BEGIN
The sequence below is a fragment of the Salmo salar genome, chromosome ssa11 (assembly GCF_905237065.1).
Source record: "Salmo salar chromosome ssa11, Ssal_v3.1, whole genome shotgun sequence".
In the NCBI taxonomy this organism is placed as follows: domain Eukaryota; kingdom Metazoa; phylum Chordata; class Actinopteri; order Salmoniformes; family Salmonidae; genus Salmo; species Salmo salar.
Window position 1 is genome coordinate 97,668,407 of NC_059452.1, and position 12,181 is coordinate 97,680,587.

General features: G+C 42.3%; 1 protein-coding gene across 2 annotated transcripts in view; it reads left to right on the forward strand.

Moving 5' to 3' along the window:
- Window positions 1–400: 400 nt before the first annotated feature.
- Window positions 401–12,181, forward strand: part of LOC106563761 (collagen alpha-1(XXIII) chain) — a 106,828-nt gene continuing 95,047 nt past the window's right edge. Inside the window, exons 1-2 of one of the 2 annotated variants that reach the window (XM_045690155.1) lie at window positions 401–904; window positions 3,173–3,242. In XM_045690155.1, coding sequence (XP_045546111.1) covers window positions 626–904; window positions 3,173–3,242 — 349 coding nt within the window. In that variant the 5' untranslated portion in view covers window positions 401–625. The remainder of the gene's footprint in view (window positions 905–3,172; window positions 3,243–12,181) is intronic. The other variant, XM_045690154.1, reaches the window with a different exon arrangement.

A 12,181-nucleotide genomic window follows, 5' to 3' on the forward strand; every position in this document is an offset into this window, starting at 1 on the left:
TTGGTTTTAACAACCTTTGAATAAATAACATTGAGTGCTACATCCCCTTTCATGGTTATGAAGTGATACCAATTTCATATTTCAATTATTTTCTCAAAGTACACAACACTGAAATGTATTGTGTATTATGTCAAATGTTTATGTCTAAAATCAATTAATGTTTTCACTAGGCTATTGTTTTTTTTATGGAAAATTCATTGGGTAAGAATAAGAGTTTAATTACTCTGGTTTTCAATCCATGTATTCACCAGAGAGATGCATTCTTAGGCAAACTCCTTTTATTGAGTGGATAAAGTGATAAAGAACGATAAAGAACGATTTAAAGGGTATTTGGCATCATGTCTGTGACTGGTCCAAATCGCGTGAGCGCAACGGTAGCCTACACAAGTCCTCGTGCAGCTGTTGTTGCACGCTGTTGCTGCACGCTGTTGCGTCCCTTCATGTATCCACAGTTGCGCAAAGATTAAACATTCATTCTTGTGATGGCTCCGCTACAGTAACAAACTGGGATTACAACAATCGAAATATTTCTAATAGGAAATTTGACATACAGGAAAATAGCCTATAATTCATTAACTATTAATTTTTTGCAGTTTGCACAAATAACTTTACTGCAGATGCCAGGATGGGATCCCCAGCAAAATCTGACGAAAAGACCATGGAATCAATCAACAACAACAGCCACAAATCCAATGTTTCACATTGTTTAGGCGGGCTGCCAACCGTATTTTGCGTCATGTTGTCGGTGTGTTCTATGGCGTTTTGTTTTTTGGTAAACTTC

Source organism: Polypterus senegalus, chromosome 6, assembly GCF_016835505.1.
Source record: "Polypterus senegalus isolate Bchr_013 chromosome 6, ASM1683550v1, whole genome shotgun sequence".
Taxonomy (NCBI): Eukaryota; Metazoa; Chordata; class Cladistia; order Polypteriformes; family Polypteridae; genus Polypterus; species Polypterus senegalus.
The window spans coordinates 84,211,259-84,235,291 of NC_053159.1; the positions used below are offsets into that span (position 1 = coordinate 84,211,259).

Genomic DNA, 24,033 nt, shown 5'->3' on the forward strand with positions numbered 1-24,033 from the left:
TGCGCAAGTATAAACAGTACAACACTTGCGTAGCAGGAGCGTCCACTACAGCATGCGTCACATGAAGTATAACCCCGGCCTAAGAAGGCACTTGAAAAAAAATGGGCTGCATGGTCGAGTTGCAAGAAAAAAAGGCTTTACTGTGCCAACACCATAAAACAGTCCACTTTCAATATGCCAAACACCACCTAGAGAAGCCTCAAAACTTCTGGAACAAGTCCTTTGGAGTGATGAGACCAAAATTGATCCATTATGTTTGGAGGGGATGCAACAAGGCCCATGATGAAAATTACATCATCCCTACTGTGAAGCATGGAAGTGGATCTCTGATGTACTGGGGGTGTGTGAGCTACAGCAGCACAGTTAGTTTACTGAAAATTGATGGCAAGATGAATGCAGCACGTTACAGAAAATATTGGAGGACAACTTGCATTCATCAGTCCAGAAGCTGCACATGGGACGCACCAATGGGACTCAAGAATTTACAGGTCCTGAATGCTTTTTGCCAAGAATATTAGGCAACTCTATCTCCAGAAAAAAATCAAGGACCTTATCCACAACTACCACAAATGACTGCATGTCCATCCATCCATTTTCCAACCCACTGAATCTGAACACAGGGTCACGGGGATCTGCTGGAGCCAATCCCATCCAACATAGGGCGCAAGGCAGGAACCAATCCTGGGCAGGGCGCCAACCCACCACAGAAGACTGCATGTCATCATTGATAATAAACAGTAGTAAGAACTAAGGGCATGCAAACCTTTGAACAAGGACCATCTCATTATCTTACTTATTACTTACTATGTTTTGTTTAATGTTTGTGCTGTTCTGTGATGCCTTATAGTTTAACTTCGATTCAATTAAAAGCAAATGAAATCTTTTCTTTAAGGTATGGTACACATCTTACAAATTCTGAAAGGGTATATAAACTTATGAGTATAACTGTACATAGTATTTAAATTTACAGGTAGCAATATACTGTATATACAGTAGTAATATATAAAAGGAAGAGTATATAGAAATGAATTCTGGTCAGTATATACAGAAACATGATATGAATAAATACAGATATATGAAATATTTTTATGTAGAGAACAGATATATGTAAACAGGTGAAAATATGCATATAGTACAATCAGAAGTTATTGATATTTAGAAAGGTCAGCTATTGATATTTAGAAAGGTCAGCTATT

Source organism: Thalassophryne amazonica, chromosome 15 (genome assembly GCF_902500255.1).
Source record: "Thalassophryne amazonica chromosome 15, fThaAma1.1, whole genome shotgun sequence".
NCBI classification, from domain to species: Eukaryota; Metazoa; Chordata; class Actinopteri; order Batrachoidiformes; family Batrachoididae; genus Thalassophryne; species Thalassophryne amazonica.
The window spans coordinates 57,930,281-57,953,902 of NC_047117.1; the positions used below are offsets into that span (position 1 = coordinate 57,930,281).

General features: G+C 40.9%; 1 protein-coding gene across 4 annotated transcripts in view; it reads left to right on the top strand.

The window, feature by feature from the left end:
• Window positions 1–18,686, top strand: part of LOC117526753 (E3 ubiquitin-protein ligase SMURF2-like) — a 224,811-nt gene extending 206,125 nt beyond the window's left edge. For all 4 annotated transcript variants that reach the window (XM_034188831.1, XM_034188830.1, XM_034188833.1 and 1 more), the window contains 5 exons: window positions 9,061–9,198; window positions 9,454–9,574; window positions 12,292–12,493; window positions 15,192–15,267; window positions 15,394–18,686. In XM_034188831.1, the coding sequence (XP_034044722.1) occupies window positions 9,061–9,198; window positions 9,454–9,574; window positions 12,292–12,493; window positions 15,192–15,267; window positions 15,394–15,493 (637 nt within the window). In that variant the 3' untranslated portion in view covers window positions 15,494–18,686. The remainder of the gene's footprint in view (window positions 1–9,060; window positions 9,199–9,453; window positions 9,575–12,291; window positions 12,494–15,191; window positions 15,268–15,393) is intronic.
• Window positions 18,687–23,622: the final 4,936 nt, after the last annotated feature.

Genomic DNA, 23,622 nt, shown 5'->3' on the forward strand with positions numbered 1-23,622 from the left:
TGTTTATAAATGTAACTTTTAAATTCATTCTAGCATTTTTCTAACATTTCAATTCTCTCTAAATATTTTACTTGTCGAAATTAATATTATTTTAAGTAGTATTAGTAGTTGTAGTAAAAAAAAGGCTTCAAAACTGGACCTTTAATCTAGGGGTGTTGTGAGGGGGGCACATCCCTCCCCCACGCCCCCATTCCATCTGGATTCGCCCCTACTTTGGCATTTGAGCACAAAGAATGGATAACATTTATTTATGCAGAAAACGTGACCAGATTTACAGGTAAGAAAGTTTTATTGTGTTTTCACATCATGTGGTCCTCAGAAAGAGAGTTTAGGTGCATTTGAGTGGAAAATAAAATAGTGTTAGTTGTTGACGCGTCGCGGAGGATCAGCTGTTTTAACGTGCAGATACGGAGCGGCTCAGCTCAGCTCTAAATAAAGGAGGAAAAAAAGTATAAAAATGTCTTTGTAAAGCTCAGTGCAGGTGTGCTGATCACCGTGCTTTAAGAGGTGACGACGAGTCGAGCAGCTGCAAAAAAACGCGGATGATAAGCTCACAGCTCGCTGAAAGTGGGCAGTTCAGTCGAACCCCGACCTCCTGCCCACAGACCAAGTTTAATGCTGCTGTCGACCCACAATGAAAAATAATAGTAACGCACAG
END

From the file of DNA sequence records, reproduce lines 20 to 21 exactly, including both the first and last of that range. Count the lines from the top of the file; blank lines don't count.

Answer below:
The window spans coordinates 57,930,281-57,953,902 of NC_047117.1; the positions used below are offsets into that span (position 1 = coordinate 57,930,281).

General features: G+C 40.9%; 1 protein-coding gene across 4 annotated transcripts in view; it reads left to right on the top strand.